Posting Your Internet Store Prices Online

Industry Insight

Should you post your prices online?

Email blasts, paid search campaigns and adwords campaigns allow companies some support for price testing in offers and on landing pages. However, such feedback has limited value. You can test various prices in search ads for response, but it’s tougher to control price visibility once the visitor navigates away from the landing page and back to the product through your menus.

Making pricing decisions based on existing customer response, or conversion on products visitors were not necessarily in the market for is not always good practice. While these tests can help you understand promotional marketing, it’s not the best way to determine optimal catalog pricing.

GetElastic examines the pros and cons of this strategy with some of the top ecommerce industry professionals:

Carlos del Rio, Director of Conversion Analysis & Digital Strategy with UnBounce:

The short answer is yes. But, there is a major caveat. Don’t do public testing. There are many places where it is illegal to arbitrarily vary your price, and any specific segmentation of that group can lead to other ethical/legal issues. Price testing should be handled like market research. Choose a controlled group and run them through the test scenario and offer them all the same end compensation for their time.

Justin Rondeau, Editor & Evangelist of WhichTestWon:

I’ve never really liked the idea of price testing, and each day we see negative reactions to companies who have conducted price tests via different segmentations, e.g., device used, geolocation, etc.

Prices will undoubtedly impact conversions and unless you are selling luxury goods the best deal will likely win out. However, the second it gets out that you are profiling users based on their device (like Orbitz did) you will lose a lot of credibility with prospective customers.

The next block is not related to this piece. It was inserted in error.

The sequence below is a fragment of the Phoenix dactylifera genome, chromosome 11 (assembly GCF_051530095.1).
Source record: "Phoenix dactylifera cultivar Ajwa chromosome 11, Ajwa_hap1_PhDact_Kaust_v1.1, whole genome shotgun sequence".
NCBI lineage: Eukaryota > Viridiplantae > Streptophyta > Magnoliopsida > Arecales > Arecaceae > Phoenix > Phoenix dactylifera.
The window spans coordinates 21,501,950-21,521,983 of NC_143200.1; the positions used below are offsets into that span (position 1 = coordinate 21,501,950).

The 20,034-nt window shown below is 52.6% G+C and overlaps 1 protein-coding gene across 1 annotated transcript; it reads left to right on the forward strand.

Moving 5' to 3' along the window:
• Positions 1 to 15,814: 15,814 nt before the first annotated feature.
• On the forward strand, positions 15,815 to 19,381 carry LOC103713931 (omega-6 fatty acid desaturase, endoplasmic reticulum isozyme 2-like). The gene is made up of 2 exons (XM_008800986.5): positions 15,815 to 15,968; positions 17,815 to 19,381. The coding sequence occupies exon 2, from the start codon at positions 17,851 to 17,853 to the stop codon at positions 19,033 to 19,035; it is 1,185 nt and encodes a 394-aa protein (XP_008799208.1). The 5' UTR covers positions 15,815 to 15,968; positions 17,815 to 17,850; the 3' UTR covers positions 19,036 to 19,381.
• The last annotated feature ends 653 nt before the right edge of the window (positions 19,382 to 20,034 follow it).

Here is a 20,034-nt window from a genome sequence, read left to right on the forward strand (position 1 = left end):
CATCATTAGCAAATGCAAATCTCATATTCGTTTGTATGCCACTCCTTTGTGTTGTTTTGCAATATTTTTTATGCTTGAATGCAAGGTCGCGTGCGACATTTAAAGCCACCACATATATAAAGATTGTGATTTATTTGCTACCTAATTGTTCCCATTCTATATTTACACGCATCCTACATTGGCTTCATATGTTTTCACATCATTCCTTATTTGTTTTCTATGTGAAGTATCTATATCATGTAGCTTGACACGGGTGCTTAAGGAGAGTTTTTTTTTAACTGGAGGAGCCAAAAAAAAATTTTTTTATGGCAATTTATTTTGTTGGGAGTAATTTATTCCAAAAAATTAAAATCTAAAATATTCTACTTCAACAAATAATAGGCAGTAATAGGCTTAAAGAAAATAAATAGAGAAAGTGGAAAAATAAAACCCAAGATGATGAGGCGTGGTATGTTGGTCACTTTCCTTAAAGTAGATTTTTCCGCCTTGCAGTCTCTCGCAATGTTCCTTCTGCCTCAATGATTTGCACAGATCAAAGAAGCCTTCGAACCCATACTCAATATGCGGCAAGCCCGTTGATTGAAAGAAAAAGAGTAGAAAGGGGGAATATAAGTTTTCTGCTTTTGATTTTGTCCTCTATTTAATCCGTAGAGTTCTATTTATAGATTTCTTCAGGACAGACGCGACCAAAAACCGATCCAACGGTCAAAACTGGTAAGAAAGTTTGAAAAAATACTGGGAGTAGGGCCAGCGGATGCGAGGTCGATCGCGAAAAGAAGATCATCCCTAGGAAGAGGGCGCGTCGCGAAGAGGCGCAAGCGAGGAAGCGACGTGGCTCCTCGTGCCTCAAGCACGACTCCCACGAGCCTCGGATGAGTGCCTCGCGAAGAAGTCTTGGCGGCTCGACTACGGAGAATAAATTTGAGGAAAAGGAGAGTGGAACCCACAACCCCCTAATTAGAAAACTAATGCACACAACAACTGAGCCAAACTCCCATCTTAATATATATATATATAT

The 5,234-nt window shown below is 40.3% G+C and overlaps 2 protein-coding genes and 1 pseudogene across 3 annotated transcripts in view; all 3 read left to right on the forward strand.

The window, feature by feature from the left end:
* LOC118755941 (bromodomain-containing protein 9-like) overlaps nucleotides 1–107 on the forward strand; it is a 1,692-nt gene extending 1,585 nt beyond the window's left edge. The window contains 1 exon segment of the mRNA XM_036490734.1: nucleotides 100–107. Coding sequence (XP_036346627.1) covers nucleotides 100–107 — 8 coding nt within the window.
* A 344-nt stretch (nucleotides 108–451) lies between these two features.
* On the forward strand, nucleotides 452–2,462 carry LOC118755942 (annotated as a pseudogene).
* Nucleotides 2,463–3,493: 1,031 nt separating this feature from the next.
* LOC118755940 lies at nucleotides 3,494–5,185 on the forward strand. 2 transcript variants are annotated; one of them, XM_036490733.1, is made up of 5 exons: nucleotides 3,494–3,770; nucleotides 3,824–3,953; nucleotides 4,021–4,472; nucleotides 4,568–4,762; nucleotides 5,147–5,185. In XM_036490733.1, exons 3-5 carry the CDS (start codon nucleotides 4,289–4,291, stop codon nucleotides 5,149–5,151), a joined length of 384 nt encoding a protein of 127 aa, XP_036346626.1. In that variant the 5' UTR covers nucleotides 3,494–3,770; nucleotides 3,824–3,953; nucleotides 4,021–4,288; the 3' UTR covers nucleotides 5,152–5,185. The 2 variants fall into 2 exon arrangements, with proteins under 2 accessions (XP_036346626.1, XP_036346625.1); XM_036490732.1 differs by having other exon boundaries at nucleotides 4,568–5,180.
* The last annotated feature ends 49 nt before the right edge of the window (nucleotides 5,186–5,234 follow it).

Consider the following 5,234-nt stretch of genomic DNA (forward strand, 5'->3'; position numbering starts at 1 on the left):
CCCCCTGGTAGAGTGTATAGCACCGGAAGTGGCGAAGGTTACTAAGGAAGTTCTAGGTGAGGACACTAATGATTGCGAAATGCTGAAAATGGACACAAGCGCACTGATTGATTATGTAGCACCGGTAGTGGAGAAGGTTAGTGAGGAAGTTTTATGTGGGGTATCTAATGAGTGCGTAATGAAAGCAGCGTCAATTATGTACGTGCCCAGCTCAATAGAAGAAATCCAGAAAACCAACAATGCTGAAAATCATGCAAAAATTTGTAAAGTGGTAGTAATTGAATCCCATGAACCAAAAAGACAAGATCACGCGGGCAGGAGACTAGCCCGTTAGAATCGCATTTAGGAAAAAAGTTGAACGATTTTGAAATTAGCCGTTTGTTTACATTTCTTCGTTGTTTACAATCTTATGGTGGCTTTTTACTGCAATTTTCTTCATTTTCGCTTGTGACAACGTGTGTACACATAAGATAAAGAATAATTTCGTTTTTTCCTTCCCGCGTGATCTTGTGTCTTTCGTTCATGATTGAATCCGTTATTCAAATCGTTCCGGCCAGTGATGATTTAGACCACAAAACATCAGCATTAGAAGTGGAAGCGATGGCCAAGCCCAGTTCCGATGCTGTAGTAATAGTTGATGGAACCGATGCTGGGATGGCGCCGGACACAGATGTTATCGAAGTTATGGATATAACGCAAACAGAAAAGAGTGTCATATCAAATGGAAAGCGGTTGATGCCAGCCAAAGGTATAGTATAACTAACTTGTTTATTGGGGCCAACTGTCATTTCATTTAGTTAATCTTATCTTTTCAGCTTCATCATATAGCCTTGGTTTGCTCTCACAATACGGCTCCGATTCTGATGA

In my opinion, marketers should keep price testing out of their A/B and MVT tests. There are just so many other ways to optimize a site that will produce solid lifts without sacrificing integrity.

Without reliable testing it’s very difficult to determine how to optimally price your products online.

Split testing live with real customers carries risks. It’s not illegal, but customers who access your site from multiple devices or who clear cookies regularly may spot your inconsistencies. It may also mess with your paid search, shopping engine or email ads that contain prices.

Chris Goward, Co-founder and CEO of WiderFunnel:

Price testing can be very revealing for e-commerce. The traditional economic model that says lower prices always increase demand doesn’t hold up in some cases.

Retailers are familiar with the effect the “95″ cent ending price has. It can communicate a discount and create more demand than other five cent price movements. Recent research also shows price size, boldness, color, sound and cultural considerations can boost sales.

For price testing you should also optimize for net contribution margin, rather than just conversions or revenue. Your goal needs to be to optimize total profit as lower sales with higher margin could be a bigger win than higher sales with lower margin.

Rich Page, author of “Website Optimization: An Hour A Day” and co-author of “Landing Page Optimization”:

I think price testing is fine, and can have a good influence on conversion rates. The issue is more whether the marketer actually has control over the price being charged to test it. Don’t presume you know what will work best, test many different combinations in an MVT for price display (colors, size, location), and savings (monetary versus percentage savings) to find the best converting.

Also, don’t forget to continue your test prices on your product pages through the rest of your shopping cart and checkout, otherwise you will risk confusing (and annoying your visitors).

Lastly, the data you glean from testing your pricing is a variable that has a very short reliably and usability lifespan. Optimal prices for January, after heavy holiday spending, may not be the best price in May, September or the next holiday spending season. Economic and competitive changes constantly affect pricing. Launching new generations or updates of your product or the addition of more product substitutes to your catalog can affect pricing practices as well. A price testing strategy should factor this in, and regular re-tests should be performed to keep your data up-to-date and optimal.

There’s no definitive answer to whether you should test prices or not. There remains arguments for and against. If you do decide to go forward, consider the strategies, controls and measurement tools you need to ensure you are not testing prematurely, testing too narrow a range of prices, and are optimizing for profit, not conversion rate.